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Licence to Thrill: A Cultural History of the James Bond Films (Cinema and Society) Paperback – March 15, 2008
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'Chapman offers a thorough and lucid account of the Bond phenomenon.' - Alexander Star, 'Civilization' 'There are two kinds of academic texts: the kind that contains photographs of Ursula Andress wearing a bikini, and the kind that do not. 'Licence to Thrill' falls, fortunately, into the first category.' - Giles Coren, 'The Times'
Chapman expertly traces the development of the Bond films and argues that the enormous popularity of the series represents more than just the sum total of the films' box-office receipts and involves questions of film culture in a wider sense. --This text refers to the Hardcover edition.
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The films themselves are presented as formulaic spectacles, especially the obligatory extended chase scenes from which Bond invariably emerges with nary a scratch. Another repetitive theme are the Bond women – those whom are on the side of good are sexual accessories, and those who work for the villain are most often “repositioned” by 007's male charm and then killed off about 2/3rds of the way through. Add to that the stylized torture scenes, threatening but never too graphic, from which Bond inevitably escapes or is saved by the heroine. The McGuffins are earth shattering conspiracies including toppling missiles, cornering world markets, global extinctions and setting off WW III. The Baddies are likely rogue capitalist offshoots of totalitarian regimes or more recently representatives of the so called “Deep State”.
What makes this book worthwhile, aside from production details, are Chapman's observations as to how the movies mirrored world events as the Cuban Missile Crisis (Dr. No), Detente (Spy Who Loved Me) , the energy crisis of the 1970s (Scaramanga's Solex device, Man with the Golden Gun), concerns over China (Goldfinger, Golden Gun), North Korea (Die Another Day) and corporate power (Tomorrow Never Dies). Also interesting were the links made to other films such as Hitchcock's North by Northwest, Lady from Shanghai and the Blaxpoitationa and Kung Fu/Martial arts genre of the 1970s (Live and Let Die, Golden Gun). Octopussy largely in India, was made at the same time as Ghandi and The Jewel in the Crown. Covert US operations against the Russians in Afghanistan are the basis of Bond #16 (The Living Daylights) replete with an Oxford educated Mujaheddin, and Judy Dench ascends to the post of M (Goldeneye, 1995) when MI5 has its first female director, Stella Rimmington
Additionally Chapman points out a number of examples where the series pokes fun at itself. Fans will find this book a delight, and film students looking for a literary analysis of the Bond oevre will not be disappointed.
From the start, Chapman's meticulous, comprehensive study of these films is presented in an objective and refreshing manner. Chapman immediately sets the tone for the book, arguing that the viewer needs to look beyond the fantastic scenarios and hedonistic nature of Bond's life in order to grasp the real meanings of these films -- that is, that they nostalgically represent Great Britain's global strength during an actual period of decline. Chapman goes on to discuss the various film genres (spy thrillers, cliffhangers, action movies) that have been hybridized into the "Bondian" formula, and goes on to show that the Bond films themselves, despite borrowing upon other formulas, have actually developed their own ideology.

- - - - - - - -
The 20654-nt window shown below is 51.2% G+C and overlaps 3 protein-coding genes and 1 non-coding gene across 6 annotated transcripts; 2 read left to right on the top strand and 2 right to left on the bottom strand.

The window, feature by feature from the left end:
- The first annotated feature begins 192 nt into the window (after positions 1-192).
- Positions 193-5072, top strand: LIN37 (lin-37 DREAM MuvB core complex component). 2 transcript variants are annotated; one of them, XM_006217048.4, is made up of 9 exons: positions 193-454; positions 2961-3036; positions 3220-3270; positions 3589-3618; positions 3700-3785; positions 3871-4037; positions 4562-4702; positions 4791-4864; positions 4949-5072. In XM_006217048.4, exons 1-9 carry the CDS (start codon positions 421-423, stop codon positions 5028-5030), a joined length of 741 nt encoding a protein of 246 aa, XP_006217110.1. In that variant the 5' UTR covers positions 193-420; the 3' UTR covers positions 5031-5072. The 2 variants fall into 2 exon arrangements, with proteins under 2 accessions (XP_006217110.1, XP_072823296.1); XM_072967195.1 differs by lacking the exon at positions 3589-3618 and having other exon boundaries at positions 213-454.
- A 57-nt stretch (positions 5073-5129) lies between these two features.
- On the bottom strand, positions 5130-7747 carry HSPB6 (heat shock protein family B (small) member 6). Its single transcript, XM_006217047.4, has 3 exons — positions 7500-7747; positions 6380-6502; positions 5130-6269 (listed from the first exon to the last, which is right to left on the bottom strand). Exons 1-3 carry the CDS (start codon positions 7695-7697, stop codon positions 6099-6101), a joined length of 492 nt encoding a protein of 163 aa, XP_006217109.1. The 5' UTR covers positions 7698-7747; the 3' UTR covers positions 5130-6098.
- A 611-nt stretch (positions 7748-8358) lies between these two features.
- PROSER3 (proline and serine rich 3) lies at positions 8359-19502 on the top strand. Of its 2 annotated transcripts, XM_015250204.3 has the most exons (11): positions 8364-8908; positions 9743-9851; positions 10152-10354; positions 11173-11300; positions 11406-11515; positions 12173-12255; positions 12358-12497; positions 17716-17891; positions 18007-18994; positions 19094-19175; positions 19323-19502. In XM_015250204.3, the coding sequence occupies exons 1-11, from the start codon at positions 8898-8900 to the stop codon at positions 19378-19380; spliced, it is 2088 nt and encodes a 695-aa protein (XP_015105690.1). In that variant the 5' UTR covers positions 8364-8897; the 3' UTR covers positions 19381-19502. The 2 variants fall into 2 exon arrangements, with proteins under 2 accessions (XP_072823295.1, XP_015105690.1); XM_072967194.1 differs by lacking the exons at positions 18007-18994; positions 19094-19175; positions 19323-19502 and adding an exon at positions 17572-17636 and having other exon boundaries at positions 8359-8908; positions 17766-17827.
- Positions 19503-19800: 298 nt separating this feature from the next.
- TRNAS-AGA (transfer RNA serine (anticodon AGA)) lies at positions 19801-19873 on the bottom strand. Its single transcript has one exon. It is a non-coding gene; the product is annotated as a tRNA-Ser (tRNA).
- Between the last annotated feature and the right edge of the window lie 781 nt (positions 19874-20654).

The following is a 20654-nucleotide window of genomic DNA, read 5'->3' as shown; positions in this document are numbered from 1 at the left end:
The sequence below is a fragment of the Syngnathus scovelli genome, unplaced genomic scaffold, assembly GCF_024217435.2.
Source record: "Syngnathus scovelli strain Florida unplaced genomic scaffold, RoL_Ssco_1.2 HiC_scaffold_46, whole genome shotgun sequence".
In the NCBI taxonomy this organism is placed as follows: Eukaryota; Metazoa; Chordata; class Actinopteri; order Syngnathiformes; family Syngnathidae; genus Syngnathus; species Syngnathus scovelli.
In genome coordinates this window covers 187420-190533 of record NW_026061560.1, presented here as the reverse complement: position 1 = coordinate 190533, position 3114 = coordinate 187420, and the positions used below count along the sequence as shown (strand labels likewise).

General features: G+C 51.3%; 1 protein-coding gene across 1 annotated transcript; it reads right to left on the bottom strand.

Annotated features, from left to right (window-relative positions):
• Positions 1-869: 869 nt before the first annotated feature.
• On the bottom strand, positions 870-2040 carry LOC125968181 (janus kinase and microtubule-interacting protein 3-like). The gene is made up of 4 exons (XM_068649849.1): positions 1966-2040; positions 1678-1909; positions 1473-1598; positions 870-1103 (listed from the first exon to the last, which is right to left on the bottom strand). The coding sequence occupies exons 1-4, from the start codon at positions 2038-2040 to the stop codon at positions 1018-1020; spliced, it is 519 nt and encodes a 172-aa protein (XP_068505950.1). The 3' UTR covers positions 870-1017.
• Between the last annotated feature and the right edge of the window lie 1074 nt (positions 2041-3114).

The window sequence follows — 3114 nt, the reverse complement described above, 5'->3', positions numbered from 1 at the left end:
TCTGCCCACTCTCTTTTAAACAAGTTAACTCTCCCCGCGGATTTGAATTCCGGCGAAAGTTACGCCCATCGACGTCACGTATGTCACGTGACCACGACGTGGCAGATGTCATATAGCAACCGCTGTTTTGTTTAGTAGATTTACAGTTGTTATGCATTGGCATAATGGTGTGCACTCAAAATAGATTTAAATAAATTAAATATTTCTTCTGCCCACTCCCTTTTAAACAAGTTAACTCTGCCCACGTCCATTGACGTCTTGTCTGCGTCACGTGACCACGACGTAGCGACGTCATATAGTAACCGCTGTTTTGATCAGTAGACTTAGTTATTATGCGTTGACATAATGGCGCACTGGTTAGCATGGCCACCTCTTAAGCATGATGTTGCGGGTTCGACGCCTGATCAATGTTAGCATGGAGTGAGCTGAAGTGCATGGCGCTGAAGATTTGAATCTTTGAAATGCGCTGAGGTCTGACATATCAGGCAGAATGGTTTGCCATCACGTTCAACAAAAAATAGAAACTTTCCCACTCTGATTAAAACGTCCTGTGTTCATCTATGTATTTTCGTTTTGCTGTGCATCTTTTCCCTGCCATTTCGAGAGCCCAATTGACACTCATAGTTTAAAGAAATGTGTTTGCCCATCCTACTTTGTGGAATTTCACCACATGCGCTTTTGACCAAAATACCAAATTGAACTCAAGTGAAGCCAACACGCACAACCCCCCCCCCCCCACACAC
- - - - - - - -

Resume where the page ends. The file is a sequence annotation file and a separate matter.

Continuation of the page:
The most impressive aspect of Licence to Thrill is its comprehensiveness. Chapman places the Bond films in the context of film history, and by doing so, provides a larger framework by which to assess their cultural impact. He also examines the influence of other film genres on the Bond series; for example, the influence of the "blaxploitation" movement of the early 70's on 1972's Live and Let Die, which features an unusually high proportion of black characters for a Bond film. The rest of the book concentrates on the Bond films themselves, grouping them according to theme and charting the development and evolution of the franchise.
Although Chapman clearly illustrates that the generic formula of these films is virtually designed to change with the British political climate, he also maintains that Bond's adventures are representative works of nostalgia for British imperialism and nationalism. For example, in discussing 1983's Octopussy, which is set largely in India, Chapman notes the numerous television series in Britain during the 1980's devoted to the former British colony and the abundance of works at the time analyzing Anglo-Indian relations. Other films are set against the contemporary British political mindset, such as 1981's For Your Eyes Only, which strongly references Thatcherism, and the end result is that we see the films in an entirely new light.
Enlightening, entertaining and thought provoking, this book is highly recommended for anyone who is serious about film. For the rabid Bond fan, it is simply indispensable.